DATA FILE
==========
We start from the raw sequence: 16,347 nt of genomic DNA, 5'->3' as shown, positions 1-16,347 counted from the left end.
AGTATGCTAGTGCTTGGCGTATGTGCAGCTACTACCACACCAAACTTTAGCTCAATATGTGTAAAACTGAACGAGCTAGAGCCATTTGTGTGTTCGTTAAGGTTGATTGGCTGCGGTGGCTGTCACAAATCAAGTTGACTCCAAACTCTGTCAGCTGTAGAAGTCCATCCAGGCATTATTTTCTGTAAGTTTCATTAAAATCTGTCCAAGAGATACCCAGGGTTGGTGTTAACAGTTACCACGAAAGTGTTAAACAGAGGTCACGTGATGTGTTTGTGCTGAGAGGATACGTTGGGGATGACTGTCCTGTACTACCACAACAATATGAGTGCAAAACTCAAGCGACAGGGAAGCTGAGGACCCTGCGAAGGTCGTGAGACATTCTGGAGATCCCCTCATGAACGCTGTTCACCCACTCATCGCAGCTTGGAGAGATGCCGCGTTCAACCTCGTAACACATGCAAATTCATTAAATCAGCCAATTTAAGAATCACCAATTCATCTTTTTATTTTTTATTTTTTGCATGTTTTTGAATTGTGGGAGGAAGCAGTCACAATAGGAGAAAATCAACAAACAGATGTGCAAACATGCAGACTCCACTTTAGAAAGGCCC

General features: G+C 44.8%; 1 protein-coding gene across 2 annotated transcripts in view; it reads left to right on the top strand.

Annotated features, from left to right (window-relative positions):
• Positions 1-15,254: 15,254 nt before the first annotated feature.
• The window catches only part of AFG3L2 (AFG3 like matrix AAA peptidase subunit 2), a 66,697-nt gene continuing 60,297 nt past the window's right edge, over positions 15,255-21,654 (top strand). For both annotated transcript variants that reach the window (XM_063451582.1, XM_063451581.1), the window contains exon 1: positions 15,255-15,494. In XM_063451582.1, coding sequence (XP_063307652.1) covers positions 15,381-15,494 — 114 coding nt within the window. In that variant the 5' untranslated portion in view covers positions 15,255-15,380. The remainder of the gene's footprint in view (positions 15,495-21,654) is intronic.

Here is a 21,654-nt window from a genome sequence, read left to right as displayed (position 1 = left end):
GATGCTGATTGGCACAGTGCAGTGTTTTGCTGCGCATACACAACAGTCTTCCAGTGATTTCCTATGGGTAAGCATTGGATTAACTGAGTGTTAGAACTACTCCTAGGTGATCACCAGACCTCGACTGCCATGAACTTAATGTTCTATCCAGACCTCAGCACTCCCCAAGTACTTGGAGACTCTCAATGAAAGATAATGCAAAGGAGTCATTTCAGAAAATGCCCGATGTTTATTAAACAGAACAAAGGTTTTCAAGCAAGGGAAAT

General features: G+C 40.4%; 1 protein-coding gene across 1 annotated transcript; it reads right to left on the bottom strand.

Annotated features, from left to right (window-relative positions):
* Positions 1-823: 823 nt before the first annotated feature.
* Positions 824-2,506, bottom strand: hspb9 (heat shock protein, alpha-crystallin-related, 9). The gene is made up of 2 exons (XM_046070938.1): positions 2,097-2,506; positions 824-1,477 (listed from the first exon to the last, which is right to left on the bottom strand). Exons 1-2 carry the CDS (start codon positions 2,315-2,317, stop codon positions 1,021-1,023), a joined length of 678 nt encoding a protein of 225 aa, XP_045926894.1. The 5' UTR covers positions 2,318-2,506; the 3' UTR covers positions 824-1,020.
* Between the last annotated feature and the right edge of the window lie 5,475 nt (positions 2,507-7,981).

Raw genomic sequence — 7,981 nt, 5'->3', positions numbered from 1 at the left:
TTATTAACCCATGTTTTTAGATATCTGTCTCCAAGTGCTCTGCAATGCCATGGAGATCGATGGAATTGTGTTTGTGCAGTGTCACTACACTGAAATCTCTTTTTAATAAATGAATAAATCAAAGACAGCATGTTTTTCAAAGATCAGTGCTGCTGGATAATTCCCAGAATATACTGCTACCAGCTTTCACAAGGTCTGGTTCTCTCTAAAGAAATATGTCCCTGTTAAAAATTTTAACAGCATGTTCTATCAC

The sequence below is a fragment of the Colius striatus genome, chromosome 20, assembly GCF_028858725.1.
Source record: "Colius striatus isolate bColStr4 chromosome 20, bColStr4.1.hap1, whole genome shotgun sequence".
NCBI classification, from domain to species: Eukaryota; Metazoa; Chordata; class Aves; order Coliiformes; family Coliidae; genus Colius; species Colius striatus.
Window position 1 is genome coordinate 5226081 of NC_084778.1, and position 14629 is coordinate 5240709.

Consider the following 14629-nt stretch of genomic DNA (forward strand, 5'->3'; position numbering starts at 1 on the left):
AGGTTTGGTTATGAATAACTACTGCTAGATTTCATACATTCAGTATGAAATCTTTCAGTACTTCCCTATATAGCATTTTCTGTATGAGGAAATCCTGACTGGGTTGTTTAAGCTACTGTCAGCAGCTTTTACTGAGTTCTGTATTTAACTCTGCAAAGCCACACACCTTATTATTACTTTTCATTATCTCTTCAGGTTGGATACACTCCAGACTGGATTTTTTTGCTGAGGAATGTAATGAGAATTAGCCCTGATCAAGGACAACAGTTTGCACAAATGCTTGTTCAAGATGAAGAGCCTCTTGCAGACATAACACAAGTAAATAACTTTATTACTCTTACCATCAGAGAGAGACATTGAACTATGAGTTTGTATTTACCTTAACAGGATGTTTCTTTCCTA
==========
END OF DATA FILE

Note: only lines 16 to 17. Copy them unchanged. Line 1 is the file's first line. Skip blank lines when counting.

The sequence below is a fragment of the Colius striatus genome, chromosome 20, assembly GCF_028858725.1.
Source record: "Colius striatus isolate bColStr4 chromosome 20, bColStr4.1.hap1, whole genome shotgun sequence".